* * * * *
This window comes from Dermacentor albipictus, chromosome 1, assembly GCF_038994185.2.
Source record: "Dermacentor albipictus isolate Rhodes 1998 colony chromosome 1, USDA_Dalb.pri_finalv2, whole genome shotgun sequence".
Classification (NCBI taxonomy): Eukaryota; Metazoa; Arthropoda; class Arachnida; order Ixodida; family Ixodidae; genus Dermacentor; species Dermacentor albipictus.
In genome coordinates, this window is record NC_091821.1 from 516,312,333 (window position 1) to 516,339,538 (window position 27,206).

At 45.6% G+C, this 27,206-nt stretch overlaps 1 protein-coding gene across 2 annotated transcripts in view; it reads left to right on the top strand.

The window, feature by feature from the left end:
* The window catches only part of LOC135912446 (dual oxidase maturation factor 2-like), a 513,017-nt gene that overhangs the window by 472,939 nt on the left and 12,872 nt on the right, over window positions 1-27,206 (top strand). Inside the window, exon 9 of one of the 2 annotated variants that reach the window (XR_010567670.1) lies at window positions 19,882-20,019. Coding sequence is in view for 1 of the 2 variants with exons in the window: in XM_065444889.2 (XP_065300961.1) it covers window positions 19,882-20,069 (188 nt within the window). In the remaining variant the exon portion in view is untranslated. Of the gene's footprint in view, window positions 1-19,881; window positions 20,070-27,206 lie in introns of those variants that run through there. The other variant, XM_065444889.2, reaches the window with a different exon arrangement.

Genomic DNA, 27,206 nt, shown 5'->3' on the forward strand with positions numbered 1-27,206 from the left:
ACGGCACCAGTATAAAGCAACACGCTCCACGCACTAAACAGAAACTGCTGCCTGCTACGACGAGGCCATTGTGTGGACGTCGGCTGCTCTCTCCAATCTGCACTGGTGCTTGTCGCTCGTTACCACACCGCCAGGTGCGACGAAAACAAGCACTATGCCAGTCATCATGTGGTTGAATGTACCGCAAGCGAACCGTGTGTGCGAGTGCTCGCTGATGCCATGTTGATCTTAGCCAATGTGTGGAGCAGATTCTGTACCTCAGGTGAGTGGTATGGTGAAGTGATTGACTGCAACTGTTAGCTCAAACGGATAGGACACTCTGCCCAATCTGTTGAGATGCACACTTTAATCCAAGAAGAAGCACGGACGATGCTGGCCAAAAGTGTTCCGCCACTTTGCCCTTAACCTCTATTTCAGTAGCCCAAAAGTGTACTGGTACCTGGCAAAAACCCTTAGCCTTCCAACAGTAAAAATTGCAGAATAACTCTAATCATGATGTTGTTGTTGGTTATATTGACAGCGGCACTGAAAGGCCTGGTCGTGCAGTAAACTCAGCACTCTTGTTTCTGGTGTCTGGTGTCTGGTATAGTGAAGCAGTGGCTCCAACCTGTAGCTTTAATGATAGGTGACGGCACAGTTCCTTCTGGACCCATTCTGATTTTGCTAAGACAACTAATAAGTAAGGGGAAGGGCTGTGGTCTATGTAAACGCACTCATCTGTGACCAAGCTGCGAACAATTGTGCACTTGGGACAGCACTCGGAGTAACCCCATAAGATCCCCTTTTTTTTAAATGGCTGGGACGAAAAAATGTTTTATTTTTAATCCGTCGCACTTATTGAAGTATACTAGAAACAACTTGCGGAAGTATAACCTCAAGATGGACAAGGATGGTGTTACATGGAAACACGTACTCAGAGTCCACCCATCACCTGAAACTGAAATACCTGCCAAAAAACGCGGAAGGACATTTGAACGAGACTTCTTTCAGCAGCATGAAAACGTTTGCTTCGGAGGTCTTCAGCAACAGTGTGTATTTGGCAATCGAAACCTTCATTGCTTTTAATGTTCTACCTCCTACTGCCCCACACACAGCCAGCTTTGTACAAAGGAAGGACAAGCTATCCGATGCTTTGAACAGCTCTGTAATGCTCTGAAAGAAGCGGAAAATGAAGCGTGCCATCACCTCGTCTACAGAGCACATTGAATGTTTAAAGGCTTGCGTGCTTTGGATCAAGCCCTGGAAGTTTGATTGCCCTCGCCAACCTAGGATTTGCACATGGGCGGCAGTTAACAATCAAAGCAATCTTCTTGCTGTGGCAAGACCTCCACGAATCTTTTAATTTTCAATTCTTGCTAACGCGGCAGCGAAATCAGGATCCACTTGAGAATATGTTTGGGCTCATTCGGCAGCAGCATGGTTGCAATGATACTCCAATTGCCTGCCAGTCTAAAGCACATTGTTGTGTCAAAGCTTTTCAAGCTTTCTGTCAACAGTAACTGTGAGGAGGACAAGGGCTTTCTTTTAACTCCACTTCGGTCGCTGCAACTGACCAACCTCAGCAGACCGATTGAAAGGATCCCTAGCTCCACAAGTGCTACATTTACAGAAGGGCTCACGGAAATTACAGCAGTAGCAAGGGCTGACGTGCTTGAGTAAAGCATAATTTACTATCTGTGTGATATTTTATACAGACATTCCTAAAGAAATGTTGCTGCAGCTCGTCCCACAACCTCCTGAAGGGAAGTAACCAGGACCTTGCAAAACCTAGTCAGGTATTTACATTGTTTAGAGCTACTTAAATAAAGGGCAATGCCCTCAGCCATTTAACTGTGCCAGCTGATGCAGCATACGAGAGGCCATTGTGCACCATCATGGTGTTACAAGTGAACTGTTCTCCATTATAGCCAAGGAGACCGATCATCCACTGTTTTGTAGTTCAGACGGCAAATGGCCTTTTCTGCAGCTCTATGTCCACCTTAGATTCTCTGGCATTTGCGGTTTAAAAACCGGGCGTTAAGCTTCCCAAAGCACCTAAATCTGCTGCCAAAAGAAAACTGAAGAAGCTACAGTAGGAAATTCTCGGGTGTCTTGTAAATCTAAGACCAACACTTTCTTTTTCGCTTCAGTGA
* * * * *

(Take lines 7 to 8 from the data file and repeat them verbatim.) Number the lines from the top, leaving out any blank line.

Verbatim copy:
* The window catches only part of LOC135912446 (dual oxidase maturation factor 2-like), a 513,017-nt gene that overhangs the window by 472,939 nt on the left and 12,872 nt on the right, over window positions 1-27,206 (top strand). Inside the window, exon 9 of one of the 2 annotated variants that reach the window (XR_010567670.1) lies at window positions 19,882-20,019. Coding sequence is in view for 1 of the 2 variants with exons in the window: in XM_065444889.2 (XP_065300961.1) it covers window positions 19,882-20,069 (188 nt within the window). In the remaining variant the exon portion in view is untranslated. Of the gene's footprint in view, window positions 1-19,881; window positions 20,070-27,206 lie in introns of those variants that run through there. The other variant, XM_065444889.2, reaches the window with a different exon arrangement.

Genomic DNA, 27,206 nt, shown 5'->3' on the forward strand with positions numbered 1-27,206 from the left: